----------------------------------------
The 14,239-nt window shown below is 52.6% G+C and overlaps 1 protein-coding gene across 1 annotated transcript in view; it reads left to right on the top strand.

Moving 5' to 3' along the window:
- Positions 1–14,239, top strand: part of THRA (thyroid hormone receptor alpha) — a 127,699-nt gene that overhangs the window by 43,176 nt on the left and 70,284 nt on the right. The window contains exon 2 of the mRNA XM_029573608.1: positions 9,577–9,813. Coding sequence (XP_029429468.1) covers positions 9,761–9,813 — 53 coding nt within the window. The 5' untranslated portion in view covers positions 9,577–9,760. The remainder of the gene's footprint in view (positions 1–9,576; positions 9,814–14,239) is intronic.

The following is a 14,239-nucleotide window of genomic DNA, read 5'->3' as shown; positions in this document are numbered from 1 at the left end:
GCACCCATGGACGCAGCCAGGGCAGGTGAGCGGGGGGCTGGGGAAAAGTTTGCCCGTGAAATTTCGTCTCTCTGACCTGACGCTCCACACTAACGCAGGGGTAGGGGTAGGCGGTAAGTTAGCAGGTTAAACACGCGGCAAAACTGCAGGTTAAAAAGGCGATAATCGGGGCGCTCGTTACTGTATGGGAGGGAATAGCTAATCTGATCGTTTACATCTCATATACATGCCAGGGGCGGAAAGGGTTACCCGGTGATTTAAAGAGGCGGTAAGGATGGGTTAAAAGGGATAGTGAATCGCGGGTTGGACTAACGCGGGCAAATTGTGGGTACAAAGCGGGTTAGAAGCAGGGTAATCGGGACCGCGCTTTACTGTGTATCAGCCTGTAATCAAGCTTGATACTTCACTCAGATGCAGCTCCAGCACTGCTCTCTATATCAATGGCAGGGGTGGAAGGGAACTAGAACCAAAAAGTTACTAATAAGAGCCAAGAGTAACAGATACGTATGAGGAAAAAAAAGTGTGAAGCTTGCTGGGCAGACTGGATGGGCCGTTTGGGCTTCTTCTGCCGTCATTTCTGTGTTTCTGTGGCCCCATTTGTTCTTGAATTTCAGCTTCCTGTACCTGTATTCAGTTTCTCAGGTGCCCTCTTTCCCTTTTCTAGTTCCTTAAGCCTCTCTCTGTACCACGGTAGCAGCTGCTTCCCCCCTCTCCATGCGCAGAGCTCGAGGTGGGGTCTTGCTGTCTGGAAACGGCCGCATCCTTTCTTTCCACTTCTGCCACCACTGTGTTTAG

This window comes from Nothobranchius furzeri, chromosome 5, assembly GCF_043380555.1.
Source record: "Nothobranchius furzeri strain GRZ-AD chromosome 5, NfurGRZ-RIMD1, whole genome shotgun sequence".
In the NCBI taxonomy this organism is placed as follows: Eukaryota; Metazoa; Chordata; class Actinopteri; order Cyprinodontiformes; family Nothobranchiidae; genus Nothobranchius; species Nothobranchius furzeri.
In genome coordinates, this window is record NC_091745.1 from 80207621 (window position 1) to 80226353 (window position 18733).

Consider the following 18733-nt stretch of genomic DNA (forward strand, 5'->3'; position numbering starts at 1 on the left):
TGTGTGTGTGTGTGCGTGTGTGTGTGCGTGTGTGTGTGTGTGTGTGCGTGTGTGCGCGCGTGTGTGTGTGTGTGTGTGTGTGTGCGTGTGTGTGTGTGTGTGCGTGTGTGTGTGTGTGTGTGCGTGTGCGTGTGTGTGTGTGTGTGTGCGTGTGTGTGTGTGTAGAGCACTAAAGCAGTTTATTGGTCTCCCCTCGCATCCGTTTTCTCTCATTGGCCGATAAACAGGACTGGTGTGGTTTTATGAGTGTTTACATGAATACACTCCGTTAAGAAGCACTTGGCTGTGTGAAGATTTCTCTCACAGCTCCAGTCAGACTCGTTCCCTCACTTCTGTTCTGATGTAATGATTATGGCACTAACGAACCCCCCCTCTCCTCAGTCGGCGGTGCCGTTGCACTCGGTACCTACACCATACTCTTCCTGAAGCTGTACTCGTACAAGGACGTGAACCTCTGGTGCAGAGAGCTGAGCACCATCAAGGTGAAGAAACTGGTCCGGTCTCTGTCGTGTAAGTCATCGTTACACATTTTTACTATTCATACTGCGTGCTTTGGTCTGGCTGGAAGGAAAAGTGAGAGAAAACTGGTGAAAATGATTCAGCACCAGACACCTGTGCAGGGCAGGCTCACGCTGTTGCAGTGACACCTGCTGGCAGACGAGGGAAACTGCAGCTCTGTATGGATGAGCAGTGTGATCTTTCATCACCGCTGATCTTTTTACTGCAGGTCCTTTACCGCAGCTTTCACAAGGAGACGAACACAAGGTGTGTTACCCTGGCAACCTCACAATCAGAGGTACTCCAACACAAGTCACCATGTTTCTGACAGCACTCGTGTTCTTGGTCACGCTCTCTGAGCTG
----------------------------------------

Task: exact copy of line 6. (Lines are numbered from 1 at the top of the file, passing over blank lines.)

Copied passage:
This window comes from Nothobranchius furzeri, chromosome 5, assembly GCF_043380555.1.